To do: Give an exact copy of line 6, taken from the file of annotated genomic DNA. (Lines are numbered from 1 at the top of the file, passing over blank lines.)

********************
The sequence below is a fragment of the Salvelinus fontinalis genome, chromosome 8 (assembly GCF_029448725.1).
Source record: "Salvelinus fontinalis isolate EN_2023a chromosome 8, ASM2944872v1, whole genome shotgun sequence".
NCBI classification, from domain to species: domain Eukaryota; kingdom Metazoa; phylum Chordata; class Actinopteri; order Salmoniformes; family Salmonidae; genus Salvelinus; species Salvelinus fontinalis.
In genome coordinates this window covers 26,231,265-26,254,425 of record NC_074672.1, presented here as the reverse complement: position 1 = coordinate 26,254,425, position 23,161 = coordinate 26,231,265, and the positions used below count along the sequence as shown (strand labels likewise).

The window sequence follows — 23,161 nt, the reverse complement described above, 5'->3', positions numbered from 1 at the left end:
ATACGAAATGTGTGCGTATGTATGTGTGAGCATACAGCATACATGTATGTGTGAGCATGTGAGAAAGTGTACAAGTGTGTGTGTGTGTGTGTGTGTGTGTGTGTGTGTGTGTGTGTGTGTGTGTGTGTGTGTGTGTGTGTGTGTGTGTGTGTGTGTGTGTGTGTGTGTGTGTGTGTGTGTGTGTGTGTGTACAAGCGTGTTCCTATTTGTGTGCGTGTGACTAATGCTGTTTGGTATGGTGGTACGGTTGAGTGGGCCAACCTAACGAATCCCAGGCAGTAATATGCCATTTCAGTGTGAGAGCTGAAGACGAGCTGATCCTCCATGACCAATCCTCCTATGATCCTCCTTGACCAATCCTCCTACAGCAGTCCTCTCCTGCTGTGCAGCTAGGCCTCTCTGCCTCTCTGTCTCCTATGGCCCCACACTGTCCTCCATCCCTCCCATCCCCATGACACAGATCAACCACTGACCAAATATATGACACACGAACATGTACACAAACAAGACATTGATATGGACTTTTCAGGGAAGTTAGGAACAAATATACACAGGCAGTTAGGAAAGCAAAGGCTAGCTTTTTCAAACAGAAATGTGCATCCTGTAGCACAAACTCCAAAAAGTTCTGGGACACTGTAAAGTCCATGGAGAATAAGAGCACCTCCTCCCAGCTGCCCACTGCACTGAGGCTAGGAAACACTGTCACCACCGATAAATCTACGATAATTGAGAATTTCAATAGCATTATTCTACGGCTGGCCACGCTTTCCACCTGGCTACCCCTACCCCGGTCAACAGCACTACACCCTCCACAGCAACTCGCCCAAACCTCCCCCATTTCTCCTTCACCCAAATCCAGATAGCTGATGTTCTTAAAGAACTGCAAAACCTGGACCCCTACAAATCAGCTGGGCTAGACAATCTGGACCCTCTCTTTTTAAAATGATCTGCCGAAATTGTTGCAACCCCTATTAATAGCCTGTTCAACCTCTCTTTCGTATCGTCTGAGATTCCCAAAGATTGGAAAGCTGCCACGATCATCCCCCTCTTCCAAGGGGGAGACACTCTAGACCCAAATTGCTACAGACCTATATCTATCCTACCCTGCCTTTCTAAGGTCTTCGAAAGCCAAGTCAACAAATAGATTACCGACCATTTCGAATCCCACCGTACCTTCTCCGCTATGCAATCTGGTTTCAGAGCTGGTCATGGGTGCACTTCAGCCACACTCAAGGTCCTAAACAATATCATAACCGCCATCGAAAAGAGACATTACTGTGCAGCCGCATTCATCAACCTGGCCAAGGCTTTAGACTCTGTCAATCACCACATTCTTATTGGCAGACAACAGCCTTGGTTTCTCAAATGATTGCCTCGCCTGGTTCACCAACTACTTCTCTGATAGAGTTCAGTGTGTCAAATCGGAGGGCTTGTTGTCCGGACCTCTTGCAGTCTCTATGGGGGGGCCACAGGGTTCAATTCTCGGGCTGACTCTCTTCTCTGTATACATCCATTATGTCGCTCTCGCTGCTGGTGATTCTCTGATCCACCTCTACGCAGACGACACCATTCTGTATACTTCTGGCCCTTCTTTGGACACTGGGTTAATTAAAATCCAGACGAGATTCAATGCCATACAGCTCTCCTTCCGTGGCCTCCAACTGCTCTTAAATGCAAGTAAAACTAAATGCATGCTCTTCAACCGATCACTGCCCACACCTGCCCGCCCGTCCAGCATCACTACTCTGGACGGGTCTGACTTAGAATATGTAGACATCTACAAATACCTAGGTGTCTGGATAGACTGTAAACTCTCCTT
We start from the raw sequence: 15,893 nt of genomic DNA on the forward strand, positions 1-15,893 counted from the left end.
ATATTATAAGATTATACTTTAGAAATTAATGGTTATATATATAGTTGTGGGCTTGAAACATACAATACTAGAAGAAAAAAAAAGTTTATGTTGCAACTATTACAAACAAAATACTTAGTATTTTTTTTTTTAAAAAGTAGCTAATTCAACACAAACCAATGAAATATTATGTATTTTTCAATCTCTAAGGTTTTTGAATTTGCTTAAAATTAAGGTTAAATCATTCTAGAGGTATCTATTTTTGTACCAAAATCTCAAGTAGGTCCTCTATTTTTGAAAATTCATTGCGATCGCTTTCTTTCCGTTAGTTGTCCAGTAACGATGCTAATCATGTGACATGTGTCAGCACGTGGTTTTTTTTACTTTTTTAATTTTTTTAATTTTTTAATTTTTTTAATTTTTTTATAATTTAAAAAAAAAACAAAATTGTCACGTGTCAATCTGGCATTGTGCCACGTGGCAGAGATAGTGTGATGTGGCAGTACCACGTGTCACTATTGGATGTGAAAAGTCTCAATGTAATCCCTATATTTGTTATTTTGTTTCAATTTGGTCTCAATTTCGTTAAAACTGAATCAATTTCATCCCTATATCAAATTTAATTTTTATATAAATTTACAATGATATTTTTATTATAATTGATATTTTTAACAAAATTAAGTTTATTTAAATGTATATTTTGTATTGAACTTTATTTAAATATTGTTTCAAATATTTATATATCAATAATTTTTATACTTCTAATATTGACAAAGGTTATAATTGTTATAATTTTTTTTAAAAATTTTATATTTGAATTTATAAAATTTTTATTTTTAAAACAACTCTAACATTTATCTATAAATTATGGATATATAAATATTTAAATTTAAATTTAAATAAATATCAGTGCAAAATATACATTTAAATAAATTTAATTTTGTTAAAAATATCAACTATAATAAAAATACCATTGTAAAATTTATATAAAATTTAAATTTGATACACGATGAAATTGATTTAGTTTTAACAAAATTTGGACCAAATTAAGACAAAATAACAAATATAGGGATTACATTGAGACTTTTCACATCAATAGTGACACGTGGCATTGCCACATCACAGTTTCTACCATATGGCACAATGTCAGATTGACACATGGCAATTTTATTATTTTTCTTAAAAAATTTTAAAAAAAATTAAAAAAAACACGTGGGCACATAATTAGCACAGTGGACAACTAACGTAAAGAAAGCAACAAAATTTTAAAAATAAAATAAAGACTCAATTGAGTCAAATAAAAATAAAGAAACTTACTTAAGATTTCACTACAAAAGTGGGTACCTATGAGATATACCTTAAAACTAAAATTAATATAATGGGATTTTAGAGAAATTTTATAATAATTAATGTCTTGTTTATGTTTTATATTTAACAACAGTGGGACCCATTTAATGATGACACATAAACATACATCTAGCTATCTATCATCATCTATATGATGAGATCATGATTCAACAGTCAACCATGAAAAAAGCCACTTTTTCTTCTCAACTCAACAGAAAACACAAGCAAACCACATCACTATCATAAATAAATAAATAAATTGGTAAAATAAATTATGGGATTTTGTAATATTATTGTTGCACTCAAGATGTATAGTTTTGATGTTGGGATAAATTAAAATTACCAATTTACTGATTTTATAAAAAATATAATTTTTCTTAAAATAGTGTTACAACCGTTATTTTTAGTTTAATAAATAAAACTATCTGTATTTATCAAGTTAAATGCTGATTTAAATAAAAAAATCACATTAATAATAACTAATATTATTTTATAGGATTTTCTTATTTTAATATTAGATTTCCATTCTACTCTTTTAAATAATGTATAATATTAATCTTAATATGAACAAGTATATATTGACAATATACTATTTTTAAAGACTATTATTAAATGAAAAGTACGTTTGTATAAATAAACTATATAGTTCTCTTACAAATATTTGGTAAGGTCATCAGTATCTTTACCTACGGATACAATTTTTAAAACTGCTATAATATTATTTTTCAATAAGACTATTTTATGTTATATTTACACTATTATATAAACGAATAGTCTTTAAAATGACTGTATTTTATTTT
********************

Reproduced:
ATACGAAATGTGTGCGTATGTATGTGTGAGCATACAGCATACATGTATGTGTGAGCATGTGAGAAAGTGTACAAGTGTGTGTGTGTGTGTGTGTGTGTGTGTGTGTGTGTGTGTGTGTGTGTGTGTGTGTGTGTGTGTGTGTGTGTGTGTGTGTGTGTGTGTGTGTGTGTGTGTGTGTGTGTGTGTGTGTACAAGCGTGTTCCTATTTGTGTGCGTGTGACTAATGCTGTTTGGTATGGTGGTACGGTTGAGTGGGCCAACCTAACGAATCCCAGGCAGTAATATGCCATTTCAGTGTGAGAGCTGAAGACGAGCTGATCCTCCATGACCAATCCTCCTATGATCCTCCTTGACCAATCCTCCTACAGCAGTCCTCTCCTGCTGTGCAGCTAGGCCTCTCTGCCTCTCTGTCTCCTATGGCCCCACACTGTCCTCCATCCCTCCCATCCCCATGACACAGATCAACCACTGACCAAATATATGACACACGAACATGTACACAAACAAGACATTGATATGGACTTTTCAGGGAAGTTAGGAACAAATATACACAGGCAGTTAGGAAAGCAAAGGCTAGCTTTTTCAAACAGAAATGTGCATCCTGTAGCACAAACTCCAAAAAGTTCTGGGACACTGTAAAGTCCATGGAGAATAAGAGCACCTCCTCCCAGCTGCCCACTGCACTGAGGCTAGGAAACACTGTCACCACCGATAAATCTACGATAATTGAGAATTTCAATAGCATTATTCTACGGCTGGCCACGCTTTCCACCTGGCTACCCCTACCCCGGTCAACAGCACTACACCCTCCACAGCAACTCGCCCAAACCTCCCCCATTTCTCCTTCACCCAAATCCAGATAGCTGATGTTCTTAAAGAACTGCAAAACCTGGACCCCTACAAATCAGCTGGGCTAGACAATCTGGACCCTCTCTTTTTAAAATGATCTGCCGAAATTGTTGCAACCCCTATTAATAGCCTGTTCAACCTCTCTTTCGTATCGTCTGAGATTCCCAAAGATTGGAAAGCTGCCACGATCATCCCCCTCTTCCAAGGGGGAGACACTCTAGACCCAAATTGCTACAGACCTATATCTATCCTACCCTGCCTTTCTAAGGTCTTCGAAAGCCAAGTCAACAAATAGATTACCGACCATTTCGAATCCCACCGTACCTTCTCCGCTATGCAATCTGGTTTCAGAGCTGGTCATGGGTGCACTTCAGCCACACTCAAGGTCCTAAACAATATCATAACCGCCATCGAAAAGAGACATTACTGTGCAGCCGCATTCATCAACCTGGCCAAGGCTTTAGACTCTGTCAATCACCACATTCTTATTGGCAGACAACAGCCTTGGTTTCTCAAATGATTGCCTCGCCTGGTTCACCAACTACTTCTCTGATAGAGTTCAGTGTGTCAAATCGGAGGGCTTGTTGTCCGGACCTCTTGCAGTCTCTATGGGGGGGCCACAGGGTTCAATTCTCGGGCTGACTCTCTTCTCTGTATACATCCATTATGTCGCTCTCGCTGCTGGTGATTCTCTGATCCACCTCTACGCAGACGACACCATTCTGTATACTTCTGGCCCTTCTTTGGACACTGGGTTAATTAAAATCCAGACGAGATTCAATGCCATACAGCTCTCCTTCCGTGGCCTCCAACTGCTCTTAAATGCAAGTAAAACTAAATGCATGCTCTTCAACCGATCACTGCCCACACCTGCCCGCCCGTCCAGCATCACTACTCTGGACGGGTCTGACTTAGAATATGTAGACATCTACAAATACCTAGGTGTCTGGATAGACTGTAAACTCTCCTT